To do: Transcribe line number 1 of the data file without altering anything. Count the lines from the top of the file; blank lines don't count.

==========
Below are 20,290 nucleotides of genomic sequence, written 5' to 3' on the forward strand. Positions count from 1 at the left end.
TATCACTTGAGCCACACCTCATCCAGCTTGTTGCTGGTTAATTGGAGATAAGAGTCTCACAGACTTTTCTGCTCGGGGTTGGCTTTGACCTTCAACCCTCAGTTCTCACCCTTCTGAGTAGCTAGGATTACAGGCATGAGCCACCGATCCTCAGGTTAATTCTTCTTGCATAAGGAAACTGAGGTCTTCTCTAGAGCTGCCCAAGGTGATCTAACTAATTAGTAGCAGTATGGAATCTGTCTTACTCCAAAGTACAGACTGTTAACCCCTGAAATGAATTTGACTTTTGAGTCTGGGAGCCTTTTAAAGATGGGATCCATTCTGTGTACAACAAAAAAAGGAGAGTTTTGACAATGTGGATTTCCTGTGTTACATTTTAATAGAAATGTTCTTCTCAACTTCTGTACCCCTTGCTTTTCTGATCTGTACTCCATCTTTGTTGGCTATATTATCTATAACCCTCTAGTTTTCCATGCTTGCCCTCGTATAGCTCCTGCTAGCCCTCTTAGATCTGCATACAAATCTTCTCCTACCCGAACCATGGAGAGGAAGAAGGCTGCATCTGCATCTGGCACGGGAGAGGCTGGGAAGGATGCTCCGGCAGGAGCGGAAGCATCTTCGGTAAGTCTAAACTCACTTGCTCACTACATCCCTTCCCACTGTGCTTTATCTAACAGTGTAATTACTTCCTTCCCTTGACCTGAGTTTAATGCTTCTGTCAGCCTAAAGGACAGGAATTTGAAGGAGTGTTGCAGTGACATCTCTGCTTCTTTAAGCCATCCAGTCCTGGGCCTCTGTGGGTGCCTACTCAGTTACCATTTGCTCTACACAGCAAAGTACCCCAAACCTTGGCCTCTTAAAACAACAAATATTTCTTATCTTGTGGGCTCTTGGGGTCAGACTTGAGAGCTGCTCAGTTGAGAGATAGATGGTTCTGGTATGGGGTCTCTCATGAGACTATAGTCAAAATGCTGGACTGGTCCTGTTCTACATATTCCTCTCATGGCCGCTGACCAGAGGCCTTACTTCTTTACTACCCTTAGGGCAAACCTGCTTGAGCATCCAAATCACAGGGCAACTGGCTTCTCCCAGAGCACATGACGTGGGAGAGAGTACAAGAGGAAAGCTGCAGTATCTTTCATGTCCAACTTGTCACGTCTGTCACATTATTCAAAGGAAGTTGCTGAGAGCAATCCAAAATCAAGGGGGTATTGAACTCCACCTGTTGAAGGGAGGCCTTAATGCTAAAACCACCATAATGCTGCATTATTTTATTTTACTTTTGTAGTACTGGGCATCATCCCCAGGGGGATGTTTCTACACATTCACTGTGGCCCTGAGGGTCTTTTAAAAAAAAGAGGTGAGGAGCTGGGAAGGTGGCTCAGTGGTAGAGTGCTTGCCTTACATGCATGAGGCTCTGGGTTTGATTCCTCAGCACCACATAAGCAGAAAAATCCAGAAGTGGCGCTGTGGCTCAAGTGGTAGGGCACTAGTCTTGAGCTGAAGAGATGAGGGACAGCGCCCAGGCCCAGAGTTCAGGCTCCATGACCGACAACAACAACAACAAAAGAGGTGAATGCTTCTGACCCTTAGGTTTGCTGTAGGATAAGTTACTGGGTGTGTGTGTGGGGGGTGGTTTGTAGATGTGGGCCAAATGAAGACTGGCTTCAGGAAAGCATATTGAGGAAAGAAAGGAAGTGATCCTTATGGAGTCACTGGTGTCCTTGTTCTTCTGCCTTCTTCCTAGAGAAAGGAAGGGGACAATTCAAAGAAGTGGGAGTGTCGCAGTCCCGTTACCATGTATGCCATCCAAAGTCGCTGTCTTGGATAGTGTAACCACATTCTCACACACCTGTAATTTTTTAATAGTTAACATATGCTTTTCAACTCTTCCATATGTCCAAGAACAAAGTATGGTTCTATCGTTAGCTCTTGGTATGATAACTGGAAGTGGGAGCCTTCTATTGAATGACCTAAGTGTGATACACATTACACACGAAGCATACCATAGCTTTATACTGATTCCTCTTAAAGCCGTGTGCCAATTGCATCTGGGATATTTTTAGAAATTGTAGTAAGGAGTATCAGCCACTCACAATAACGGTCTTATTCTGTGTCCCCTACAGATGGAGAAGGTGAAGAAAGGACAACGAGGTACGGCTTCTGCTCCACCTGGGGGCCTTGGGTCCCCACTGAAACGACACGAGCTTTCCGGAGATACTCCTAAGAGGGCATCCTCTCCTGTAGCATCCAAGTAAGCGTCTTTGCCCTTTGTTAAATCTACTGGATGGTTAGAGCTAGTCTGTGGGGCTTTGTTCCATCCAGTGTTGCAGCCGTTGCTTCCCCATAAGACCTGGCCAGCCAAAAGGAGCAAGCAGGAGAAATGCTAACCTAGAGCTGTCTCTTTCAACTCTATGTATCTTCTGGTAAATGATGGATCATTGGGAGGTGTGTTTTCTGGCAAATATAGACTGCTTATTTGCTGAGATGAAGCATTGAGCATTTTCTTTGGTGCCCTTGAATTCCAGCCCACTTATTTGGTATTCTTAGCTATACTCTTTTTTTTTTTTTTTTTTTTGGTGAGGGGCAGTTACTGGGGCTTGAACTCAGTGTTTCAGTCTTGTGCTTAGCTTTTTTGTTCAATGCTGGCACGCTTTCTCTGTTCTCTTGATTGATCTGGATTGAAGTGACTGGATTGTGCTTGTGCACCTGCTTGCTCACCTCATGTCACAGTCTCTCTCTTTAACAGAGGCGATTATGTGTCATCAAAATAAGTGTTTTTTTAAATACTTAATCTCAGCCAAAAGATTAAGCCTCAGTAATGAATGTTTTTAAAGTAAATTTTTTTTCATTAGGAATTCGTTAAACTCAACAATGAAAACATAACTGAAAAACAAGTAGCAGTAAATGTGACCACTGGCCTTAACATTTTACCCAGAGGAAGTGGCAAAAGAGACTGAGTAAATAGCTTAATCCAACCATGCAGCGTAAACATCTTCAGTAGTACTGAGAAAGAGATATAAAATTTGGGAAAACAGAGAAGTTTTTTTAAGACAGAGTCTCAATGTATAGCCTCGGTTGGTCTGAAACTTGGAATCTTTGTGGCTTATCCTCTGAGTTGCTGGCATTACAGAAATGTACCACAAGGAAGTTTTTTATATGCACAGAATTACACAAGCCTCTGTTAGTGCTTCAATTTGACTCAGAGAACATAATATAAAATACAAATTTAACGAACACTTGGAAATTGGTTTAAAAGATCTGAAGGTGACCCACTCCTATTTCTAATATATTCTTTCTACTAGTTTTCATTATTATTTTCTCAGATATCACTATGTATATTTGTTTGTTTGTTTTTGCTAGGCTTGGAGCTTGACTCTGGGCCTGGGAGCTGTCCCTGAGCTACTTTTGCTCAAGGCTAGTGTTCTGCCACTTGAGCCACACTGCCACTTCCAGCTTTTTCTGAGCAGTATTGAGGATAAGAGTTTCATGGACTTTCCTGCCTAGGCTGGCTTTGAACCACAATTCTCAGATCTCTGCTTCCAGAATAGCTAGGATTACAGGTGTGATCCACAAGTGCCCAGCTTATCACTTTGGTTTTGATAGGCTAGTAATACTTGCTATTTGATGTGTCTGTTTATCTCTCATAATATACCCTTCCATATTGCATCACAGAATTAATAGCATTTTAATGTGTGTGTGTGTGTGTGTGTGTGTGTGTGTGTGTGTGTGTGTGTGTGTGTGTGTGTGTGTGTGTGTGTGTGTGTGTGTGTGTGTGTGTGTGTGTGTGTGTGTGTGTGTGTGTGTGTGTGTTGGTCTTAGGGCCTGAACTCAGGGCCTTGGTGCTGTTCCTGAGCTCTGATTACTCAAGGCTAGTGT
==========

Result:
Below are 20,290 nucleotides of genomic sequence, written 5' to 3' on the forward strand. Positions count from 1 at the left end.